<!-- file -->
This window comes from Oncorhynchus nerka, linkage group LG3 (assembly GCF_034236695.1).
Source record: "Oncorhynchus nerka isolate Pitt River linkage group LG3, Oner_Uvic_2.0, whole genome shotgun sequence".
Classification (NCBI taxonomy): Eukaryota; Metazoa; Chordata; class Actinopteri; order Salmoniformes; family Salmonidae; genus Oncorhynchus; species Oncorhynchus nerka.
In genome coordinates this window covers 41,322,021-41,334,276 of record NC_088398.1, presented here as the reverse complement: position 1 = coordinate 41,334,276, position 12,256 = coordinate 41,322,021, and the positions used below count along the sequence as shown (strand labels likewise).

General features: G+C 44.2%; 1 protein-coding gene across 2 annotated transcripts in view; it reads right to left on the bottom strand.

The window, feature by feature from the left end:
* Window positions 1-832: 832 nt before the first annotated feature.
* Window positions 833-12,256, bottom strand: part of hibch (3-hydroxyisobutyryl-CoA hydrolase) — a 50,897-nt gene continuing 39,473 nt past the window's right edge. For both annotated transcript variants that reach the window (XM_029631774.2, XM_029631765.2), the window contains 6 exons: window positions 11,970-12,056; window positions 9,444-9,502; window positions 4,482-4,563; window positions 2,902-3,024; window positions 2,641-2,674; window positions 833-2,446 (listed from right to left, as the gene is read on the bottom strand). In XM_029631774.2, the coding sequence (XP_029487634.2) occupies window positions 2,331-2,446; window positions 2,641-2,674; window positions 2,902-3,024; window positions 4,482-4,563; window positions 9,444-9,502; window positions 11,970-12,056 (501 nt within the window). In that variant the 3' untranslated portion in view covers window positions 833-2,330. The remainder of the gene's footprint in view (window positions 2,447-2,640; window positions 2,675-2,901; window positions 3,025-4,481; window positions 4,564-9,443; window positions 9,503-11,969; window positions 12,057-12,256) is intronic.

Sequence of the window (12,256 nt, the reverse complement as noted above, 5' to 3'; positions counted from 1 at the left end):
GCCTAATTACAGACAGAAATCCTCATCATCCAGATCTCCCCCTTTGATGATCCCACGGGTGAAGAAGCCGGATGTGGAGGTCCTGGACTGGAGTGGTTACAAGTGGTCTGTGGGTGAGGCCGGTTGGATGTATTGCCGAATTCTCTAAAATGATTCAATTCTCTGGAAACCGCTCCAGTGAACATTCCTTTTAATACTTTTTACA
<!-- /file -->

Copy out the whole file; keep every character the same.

This window comes from Oncorhynchus nerka, linkage group LG3 (assembly GCF_034236695.1).
Source record: "Oncorhynchus nerka isolate Pitt River linkage group LG3, Oner_Uvic_2.0, whole genome shotgun sequence".
Classification (NCBI taxonomy): Eukaryota; Metazoa; Chordata; class Actinopteri; order Salmoniformes; family Salmonidae; genus Oncorhynchus; species Oncorhynchus nerka.
In genome coordinates this window covers 41,322,021-41,334,276 of record NC_088398.1, presented here as the reverse complement: position 1 = coordinate 41,334,276, position 12,256 = coordinate 41,322,021, and the positions used below count along the sequence as shown (strand labels likewise).

General features: G+C 44.2%; 1 protein-coding gene across 2 annotated transcripts in view; it reads right to left on the bottom strand.

The window, feature by feature from the left end:
* Window positions 1-832: 832 nt before the first annotated feature.
* Window positions 833-12,256, bottom strand: part of hibch (3-hydroxyisobutyryl-CoA hydrolase) — a 50,897-nt gene continuing 39,473 nt past the window's right edge. For both annotated transcript variants that reach the window (XM_029631774.2, XM_029631765.2), the window contains 6 exons: window positions 11,970-12,056; window positions 9,444-9,502; window positions 4,482-4,563; window positions 2,902-3,024; window positions 2,641-2,674; window positions 833-2,446 (listed from right to left, as the gene is read on the bottom strand). In XM_029631774.2, the coding sequence (XP_029487634.2) occupies window positions 2,331-2,446; window positions 2,641-2,674; window positions 2,902-3,024; window positions 4,482-4,563; window positions 9,444-9,502; window positions 11,970-12,056 (501 nt within the window). In that variant the 3' untranslated portion in view covers window positions 833-2,330. The remainder of the gene's footprint in view (window positions 2,447-2,640; window positions 2,675-2,901; window positions 3,025-4,481; window positions 4,564-9,443; window positions 9,503-11,969; window positions 12,057-12,256) is intronic.

Sequence of the window (12,256 nt, the reverse complement as noted above, 5' to 3'; positions counted from 1 at the left end):
GCCTAATTACAGACAGAAATCCTCATCATCCAGATCTCCCCCTTTGATGATCCCACGGGTGAAGAAGCCGGATGTGGAGGTCCTGGACTGGAGTGGTTACAAGTGGTCTGTGGGTGAGGCCGGTTGGATGTATTGCCGAATTCTCTAAAATGATTCAATTCTCTGGAAACCGCTCCAGTGAACATTCCTTTTAATACTTTTTACA